James: great and we’ll put a link in the show notes to the website but your what’s the plan for next year?

Stefan: so I mean we’re cracking on we’ve got um like I said we’ve got our first couple customers and and sort of pilot all signed up which is awesome um we’re wanting to launch in April this the plan as thing stand so we’re going to push out towards that date and um yeah then then kind of crack on there’s a few um a few Integrations to some of the software companies underway um that I mentioned also which will be cool then yeah hopefully I’m just starting to deliver more of these solutions to to more customers so that they can decarbonize effectively.

James: Good stuff excellent well I wish you good luck with it um just to go back you know obviously to where we were before with um retrofit I mean, do you also have advice I mean imagine there’s also a lot of customers out there who you know perhaps can’t draw that line between new construction and retrofit they have a large portfolio of different types of buildings with different building management systems different technology um what advice would you give them you know about retrofit projects and is it different or is it the same advice?

Stefan: You mentioned value engineering earlier on when you um when you started talking about development right and I do think value engineering has a really bad reputation right it’s if people people look at Value engineering they’re kind of you know I used to work in an MEP consultancy and that was always you know the big frustration at the end of the project the client value engineer what you’ve been working on for ages and I get it right I mean if you’ve you know you’ve been working on doing a detailed engineering design for a building and then someone turns around five six months later or two years later and says I don’t want to right that’s annoying I think that’s just the nature of Consulting unfortunately is that you’re never never the person that makes the final decision in any case but it is um it’s it’s it’s also important right because you well a lot of what the industry has been talking about for a while now is is not doing technology for technology sake and I think value engineering is is the methodology for avoiding that right you know if you have a bunch of a bunch of organizations now that are going to buy a huge amount of tech I mean I think the classic example or the tenant apps Sorry tenant apps um but you know buying tenant apps and off the back of that they are realizing that maybe they’re not seeing the the value or that the customer or like the tenant has brought their own app into the space they’re not using it you know no one none of those landlords will buy a tenant app again because they they now think it’s not right for them in that situation and it’s always going to get get value engineered out that’s not necessarily accurate right there there are still great use cases for tenant apps there still there still things that they can do but perhaps because we were too Keen you know coming back to that hockey stick growth to push this what might have not been the right solution or the good solution for the customer into the market there’s now an adversity to that and and and they’re saying W do we really need it is it that important and as we’ve been talking about retrofits that’s obviously even more pronounced in in that kind of environment right I mean the like basic use cases in in in an office building for example like like desk booking that’s that’s not for the building owner to provide right it’s it’s for the customer to bring in yeah you know I was working on projects nearly 10 years ago where everyone was providing desk booking apps to their you know to to their tenants so it’s just it’s it’s just been a little bit of thinning out I think and that will continue and and value Engineering in my mind is actually a useful mechanic to to make that happen to to stop people from spending money on things that they don’t need and then off the back of that you know hopefully lead to a net better outcome for everyone’s involved in that in that product or that that kind of solution cycle.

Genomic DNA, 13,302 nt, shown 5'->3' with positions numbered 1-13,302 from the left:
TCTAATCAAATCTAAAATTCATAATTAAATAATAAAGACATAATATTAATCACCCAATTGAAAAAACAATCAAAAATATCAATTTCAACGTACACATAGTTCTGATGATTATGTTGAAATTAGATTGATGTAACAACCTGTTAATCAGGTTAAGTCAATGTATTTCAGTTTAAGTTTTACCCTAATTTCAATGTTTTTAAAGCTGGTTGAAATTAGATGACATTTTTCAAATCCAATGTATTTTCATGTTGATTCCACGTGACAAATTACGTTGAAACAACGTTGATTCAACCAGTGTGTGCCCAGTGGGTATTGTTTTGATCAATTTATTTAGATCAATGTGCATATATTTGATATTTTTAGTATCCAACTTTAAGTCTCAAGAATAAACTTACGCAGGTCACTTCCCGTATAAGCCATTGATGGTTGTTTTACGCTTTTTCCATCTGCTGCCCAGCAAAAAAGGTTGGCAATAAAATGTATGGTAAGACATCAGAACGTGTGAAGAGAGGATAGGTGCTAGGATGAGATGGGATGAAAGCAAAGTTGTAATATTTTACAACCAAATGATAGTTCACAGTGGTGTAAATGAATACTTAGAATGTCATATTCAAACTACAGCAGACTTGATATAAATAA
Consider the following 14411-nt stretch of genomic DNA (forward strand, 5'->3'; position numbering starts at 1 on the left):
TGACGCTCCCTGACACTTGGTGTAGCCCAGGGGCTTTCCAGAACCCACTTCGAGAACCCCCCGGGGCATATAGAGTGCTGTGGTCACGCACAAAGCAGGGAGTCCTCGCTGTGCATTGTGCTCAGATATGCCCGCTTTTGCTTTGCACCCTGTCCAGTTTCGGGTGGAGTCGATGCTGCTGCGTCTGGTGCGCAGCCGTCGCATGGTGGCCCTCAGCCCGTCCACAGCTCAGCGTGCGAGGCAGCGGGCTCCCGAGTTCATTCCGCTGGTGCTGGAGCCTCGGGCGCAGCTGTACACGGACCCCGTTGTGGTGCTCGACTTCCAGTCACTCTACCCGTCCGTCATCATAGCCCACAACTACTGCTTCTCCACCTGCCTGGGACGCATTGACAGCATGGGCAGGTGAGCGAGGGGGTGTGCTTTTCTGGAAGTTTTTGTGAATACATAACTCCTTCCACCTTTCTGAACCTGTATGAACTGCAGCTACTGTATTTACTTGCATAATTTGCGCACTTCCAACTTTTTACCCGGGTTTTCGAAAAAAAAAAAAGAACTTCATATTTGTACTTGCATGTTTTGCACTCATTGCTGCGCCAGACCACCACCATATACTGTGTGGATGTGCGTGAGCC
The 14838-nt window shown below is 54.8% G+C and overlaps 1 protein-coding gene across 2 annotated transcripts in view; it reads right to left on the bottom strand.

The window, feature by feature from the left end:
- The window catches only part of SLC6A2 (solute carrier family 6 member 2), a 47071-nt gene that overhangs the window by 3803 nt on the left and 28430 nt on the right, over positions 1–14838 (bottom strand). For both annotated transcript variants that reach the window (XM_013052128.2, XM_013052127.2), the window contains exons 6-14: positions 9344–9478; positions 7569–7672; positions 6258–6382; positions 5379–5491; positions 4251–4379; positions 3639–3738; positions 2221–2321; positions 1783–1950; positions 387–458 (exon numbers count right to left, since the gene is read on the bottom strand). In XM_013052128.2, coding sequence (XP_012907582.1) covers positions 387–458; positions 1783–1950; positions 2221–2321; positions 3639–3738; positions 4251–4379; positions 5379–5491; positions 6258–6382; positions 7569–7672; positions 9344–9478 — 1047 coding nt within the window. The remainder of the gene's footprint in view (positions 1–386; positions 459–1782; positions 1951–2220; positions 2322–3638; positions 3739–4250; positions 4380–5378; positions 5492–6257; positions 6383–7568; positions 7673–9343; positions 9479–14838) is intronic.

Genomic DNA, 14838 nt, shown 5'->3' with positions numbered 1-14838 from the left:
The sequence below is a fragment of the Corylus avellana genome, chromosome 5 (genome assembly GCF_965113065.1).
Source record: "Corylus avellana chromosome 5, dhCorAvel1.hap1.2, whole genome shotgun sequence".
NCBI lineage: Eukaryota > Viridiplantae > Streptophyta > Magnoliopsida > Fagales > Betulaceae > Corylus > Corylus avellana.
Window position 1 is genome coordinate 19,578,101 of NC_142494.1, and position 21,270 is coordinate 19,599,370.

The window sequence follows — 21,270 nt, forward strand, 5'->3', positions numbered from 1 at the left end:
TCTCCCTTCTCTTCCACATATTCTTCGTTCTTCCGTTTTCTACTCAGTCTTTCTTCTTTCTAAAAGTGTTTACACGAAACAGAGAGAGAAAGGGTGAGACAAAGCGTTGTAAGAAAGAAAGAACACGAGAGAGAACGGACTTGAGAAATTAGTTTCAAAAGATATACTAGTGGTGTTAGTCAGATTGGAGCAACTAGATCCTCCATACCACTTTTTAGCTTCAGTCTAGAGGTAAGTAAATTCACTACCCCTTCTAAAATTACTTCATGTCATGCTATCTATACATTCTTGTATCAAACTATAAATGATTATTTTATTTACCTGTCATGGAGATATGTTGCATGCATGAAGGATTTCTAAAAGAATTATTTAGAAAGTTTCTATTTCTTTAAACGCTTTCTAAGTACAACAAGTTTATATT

James: Yeah it’s a good perspective I hadn’t you know I hadn’t considered it that way before so yeah no it makes sense I mean you um it’s just a bad word yeah it comes with its own baggage doesn’t it yeah no of course yeah and probably the people I’ve talked to are the ones that don’t particularly like it um some of what you you talk about as well like in there was I feel like you know some of this can be solved by ultimately knowledge right like if you if if I guess all the technology was a bit more mature and people understood it better then they would make better decisions um and I wonder if like some of that’s like around use cases right like if there were clearly defined use cases which everyone knew that they were going to get return on investment then that would make more sense but I mean how do you how do you think as a customer how do they how do they how do they go navigate that are they do they have to go and speak to somebody you know hire a consultant or something or is it just something that you think they can pick up for themselves now?